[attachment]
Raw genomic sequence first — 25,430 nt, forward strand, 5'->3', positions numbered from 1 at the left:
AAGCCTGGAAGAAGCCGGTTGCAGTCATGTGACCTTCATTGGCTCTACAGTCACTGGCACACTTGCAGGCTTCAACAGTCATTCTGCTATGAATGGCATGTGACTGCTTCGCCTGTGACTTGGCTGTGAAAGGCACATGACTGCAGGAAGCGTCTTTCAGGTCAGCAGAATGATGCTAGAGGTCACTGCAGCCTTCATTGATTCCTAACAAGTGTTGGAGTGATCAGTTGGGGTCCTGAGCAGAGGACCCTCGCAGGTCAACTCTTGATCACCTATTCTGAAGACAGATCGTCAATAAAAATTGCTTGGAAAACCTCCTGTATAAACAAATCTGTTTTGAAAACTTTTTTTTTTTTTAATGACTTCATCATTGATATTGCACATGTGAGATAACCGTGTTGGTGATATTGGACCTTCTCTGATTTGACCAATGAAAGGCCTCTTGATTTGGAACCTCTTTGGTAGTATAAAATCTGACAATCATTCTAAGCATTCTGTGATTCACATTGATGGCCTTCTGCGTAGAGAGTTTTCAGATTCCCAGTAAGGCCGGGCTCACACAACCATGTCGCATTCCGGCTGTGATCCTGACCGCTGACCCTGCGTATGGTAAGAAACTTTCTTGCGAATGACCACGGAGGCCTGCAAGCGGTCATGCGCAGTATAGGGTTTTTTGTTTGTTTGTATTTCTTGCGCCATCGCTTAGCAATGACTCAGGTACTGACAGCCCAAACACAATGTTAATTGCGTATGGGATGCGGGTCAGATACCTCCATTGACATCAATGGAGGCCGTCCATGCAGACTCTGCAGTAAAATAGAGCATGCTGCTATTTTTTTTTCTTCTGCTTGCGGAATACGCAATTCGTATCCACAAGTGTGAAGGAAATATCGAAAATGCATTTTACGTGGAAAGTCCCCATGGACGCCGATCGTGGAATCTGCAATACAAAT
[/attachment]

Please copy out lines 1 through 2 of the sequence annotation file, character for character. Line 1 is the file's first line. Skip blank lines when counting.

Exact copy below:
Raw genomic sequence first — 25,430 nt, forward strand, 5'->3', positions numbered from 1 at the left:
AAGCCTGGAAGAAGCCGGTTGCAGTCATGTGACCTTCATTGGCTCTACAGTCACTGGCACACTTGCAGGCTTCAACAGTCATTCTGCTATGAATGGCATGTGACTGCTTCGCCTGTGACTTGGCTGTGAAAGGCACATGACTGCAGGAAGCGTCTTTCAGGTCAGCAGAATGATGCTAGAGGTCACTGCAGCCTTCATTGATTCCTAACAAGTGTTGGAGTGATCAGTTGGGGTCCTGAGCAGAGGACCCTCGCAGGTCAACTCTTGATCACCTATTCTGAAGACAGATCGTCAATAAAAATTGCTTGGAAAACCTCCTGTATAAACAAATCTGTTTTGAAAACTTTTTTTTTTTTTAATGACTTCATCATTGATATTGCACATGTGAGATAACCGTGTTGGTGATATTGGACCTTCTCTGATTTGACCAATGAAAGGCCTCTTGATTTGGAACCTCTTTGGTAGTATAAAATCTGACAATCATTCTAAGCATTCTGTGATTCACATTGATGGCCTTCTGCGTAGAGAGTTTTCAGATTCCCAGTAAGGCCGGGCTCACACAACCATGTCGCATTCCGGCTGTGATCCTGACCGCTGACCCTGCGTATGGTAAGAAACTTTCTTGCGAATGACCACGGAGGCCTGCAAGCGGTCATGCGCAGTATAGGGTTTTTTGTTTGTTTGTATTTCTTGCGCCATCGCTTAGCAATGACTCAGGTACTGACAGCCCAAACACAATGTTAATTGCGTATGGGATGCGGGTCAGATACCTCCATTGACATCAATGGAGGCCGTCCATGCAGACTCTGCAGTAAAATAGAGCATGCTGCTATTTTTTTTTCTTCTGCTTGCGGAATACGCAATTCGTATCCACAAGTGTGAAGGAAATATCGAAAATGCATTTTACGTGGAAAGTCCCCATGGACGCCGATCGTGGAATCTGCAATACAAAT